Hal, what Max was missing is that there are two different types of "own occupation" coverage even when the definition doesn't change. There is "true own occupation" coverage and "modified own occupation coverage".

If the contract has a modified own occupation coverage definition, you won't be able to collect on your policy when you go back to do accounting work. This is because the definition is about not being able to work in your occupation AND not working in another occupation.

If the contract has a true own occupation definition, you should be able to collect. This is because:

1)It is irrelevant that your original occupation was a CPA. Disability is based upon what you were doing at claim time. Your occupation is chef.
2) There is no "and" in the contract language. If you can't be a chef with a true own occupation contract, you can collect even if you can earn more money doing something else.

Posted: 27 Nov 2012 01:41 Post Subject:

Imagine that . . . you posted an answer. Of course, my original comment that without seeing the contract it was not possible to know because SOME own occ policies change the definition of disability after two years still stands.

You cannot give a definitive answer to the question either, because you don't know what the policy says. Whether its a "true" or "modified" or an "own/any" policy. It might not even be a lifetime benefit contract.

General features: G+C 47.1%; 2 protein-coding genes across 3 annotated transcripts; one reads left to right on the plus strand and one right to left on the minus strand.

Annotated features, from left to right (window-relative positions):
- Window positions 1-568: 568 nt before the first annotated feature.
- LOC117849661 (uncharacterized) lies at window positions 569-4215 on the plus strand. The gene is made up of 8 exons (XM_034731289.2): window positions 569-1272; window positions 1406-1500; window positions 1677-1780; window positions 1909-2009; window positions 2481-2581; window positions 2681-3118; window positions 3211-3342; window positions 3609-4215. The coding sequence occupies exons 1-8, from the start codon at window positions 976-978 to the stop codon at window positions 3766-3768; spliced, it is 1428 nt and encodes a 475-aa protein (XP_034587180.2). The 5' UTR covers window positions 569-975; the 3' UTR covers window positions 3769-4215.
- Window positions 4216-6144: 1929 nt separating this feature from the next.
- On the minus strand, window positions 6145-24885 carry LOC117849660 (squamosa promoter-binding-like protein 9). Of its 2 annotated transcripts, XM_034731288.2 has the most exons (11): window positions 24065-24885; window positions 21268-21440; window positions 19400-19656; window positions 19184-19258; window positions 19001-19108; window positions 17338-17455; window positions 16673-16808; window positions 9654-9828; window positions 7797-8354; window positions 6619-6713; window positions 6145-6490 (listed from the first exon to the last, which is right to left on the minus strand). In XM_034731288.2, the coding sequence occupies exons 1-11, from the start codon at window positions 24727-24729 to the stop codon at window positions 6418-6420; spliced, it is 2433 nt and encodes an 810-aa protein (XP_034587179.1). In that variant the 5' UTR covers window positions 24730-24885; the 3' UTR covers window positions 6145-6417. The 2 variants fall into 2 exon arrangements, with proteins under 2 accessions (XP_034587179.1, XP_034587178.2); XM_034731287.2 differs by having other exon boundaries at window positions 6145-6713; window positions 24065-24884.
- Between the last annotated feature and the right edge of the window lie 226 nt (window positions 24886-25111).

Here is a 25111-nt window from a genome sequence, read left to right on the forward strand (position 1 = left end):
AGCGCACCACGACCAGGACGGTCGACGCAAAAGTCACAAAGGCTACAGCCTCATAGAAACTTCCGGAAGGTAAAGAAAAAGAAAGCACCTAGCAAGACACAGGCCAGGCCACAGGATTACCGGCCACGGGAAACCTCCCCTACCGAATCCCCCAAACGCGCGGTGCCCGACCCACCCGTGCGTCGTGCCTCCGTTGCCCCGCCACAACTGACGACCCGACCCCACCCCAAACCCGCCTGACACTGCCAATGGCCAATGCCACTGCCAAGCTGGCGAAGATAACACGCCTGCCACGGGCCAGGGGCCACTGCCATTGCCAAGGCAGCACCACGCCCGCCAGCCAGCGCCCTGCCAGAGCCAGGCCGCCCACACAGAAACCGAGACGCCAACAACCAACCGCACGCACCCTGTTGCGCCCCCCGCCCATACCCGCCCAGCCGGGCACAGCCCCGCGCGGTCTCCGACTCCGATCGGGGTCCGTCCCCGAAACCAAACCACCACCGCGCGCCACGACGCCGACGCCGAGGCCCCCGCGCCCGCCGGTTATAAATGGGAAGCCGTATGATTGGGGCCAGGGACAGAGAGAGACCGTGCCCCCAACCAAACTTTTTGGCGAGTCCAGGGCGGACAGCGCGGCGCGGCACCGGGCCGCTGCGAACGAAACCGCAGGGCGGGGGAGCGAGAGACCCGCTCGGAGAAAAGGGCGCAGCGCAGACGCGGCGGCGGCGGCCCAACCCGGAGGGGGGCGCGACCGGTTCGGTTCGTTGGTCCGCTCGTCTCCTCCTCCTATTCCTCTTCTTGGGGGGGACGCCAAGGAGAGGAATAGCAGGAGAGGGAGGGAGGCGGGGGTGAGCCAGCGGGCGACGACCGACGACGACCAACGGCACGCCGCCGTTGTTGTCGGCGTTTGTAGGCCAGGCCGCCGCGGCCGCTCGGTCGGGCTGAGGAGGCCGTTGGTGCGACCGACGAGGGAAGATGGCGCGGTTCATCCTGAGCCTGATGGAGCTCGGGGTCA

Posted: 27 Nov 2012 11:52 Post Subject:

So what if it is lifetime benefits or not. This won't impact his ability to collect for whatever duration is available. He told us that the definition doesn't change.

While it is true that we don't know enough to tell him whether he can collect or not without seeing the contract, we know enough that the only way for him to collect is if the contract has a true own occupation definition.

Posted: 27 Nov 2012 07:48 Post Subject:

The company is guardian.

Posted: 28 Nov 2012 05:13 Post Subject:

And what does your contract say about the definition of disability, the duration of your benefit, and is there any discussion of a change in the qualifications for benefits over time?

Posted: 28 Nov 2012 10:26 Post Subject:

He already told us that the definition doesn't change.

Guardian contracts sold to CPAs have a true own occ definition of disability that does not change.

The ability to purchase the contract is based upon what the person is doing at the time of application (CPA). Collecting on the contract is based upon what the person was doing at time of claim (Chef).

If his disability stops him from being able to be a chef, he is totally disabled. He can then work as a CPA. His income from being a CPA will have no impact on his disability benefit.

If Hal has this typical Guardian white collar contract, he may have just hit the financial home run of qualifying as totally disabled while earning his income.

Posted: 05 Dec 2012 05:08 Post Subject:

Thanks. My agent agreed that I can work as a CPA and collect the benefit. This is awesome!

Posted: 06 Dec 2012 12:26 Post Subject:

This is a prime example of why disability insurance must be purchased on the basis of contract and not price. It is only a true own occupation contract that will allow for one to collect based upon the given facts. These are only offered by very few companies and with most of those it is only offered as a rider.